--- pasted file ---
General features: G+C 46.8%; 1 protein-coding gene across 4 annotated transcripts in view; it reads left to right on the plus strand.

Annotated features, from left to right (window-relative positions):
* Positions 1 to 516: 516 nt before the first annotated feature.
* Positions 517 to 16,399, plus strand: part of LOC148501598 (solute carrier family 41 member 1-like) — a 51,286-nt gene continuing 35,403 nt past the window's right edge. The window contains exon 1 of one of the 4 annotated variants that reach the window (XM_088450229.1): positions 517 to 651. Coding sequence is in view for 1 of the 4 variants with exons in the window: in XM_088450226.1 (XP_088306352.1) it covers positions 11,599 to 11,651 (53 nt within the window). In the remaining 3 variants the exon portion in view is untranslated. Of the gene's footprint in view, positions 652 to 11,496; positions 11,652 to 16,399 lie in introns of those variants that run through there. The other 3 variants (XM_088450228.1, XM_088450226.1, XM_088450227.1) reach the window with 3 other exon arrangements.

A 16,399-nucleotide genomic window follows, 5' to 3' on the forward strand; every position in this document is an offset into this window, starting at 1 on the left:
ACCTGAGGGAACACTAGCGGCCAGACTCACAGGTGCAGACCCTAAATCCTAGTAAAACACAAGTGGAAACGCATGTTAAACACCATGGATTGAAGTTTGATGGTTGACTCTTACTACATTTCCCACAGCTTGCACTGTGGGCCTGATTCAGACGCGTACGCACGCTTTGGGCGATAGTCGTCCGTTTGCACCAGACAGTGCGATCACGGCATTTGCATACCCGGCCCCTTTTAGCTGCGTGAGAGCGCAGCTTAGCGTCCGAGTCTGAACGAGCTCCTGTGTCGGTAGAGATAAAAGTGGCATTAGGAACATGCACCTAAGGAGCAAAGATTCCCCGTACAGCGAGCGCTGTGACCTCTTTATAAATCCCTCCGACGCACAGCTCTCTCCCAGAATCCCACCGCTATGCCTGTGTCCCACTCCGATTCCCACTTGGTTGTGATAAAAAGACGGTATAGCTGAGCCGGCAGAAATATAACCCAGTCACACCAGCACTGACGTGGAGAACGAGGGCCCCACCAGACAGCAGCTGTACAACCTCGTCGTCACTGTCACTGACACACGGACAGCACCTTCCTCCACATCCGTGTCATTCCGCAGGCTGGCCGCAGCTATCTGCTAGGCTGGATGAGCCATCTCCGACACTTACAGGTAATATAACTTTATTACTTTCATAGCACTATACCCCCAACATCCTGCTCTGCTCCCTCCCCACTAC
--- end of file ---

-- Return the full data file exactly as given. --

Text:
General features: G+C 46.8%; 1 protein-coding gene across 4 annotated transcripts in view; it reads left to right on the plus strand.

Annotated features, from left to right (window-relative positions):
* Positions 1 to 516: 516 nt before the first annotated feature.
* Positions 517 to 16,399, plus strand: part of LOC148501598 (solute carrier family 41 member 1-like) — a 51,286-nt gene continuing 35,403 nt past the window's right edge. The window contains exon 1 of one of the 4 annotated variants that reach the window (XM_088450229.1): positions 517 to 651. Coding sequence is in view for 1 of the 4 variants with exons in the window: in XM_088450226.1 (XP_088306352.1) it covers positions 11,599 to 11,651 (53 nt within the window). In the remaining 3 variants the exon portion in view is untranslated. Of the gene's footprint in view, positions 652 to 11,496; positions 11,652 to 16,399 lie in introns of those variants that run through there. The other 3 variants (XM_088450228.1, XM_088450226.1, XM_088450227.1) reach the window with 3 other exon arrangements.

A 16,399-nucleotide genomic window follows, 5' to 3' on the forward strand; every position in this document is an offset into this window, starting at 1 on the left:
ACCTGAGGGAACACTAGCGGCCAGACTCACAGGTGCAGACCCTAAATCCTAGTAAAACACAAGTGGAAACGCATGTTAAACACCATGGATTGAAGTTTGATGGTTGACTCTTACTACATTTCCCACAGCTTGCACTGTGGGCCTGATTCAGACGCGTACGCACGCTTTGGGCGATAGTCGTCCGTTTGCACCAGACAGTGCGATCACGGCATTTGCATACCCGGCCCCTTTTAGCTGCGTGAGAGCGCAGCTTAGCGTCCGAGTCTGAACGAGCTCCTGTGTCGGTAGAGATAAAAGTGGCATTAGGAACATGCACCTAAGGAGCAAAGATTCCCCGTACAGCGAGCGCTGTGACCTCTTTATAAATCCCTCCGACGCACAGCTCTCTCCCAGAATCCCACCGCTATGCCTGTGTCCCACTCCGATTCCCACTTGGTTGTGATAAAAAGACGGTATAGCTGAGCCGGCAGAAATATAACCCAGTCACACCAGCACTGACGTGGAGAACGAGGGCCCCACCAGACAGCAGCTGTACAACCTCGTCGTCACTGTCACTGACACACGGACAGCACCTTCCTCCACATCCGTGTCATTCCGCAGGCTGGCCGCAGCTATCTGCTAGGCTGGATGAGCCATCTCCGACACTTACAGGTAATATAACTTTATTACTTTCATAGCACTATACCCCCAACATCCTGCTCTGCTCCCTCCCCACTAC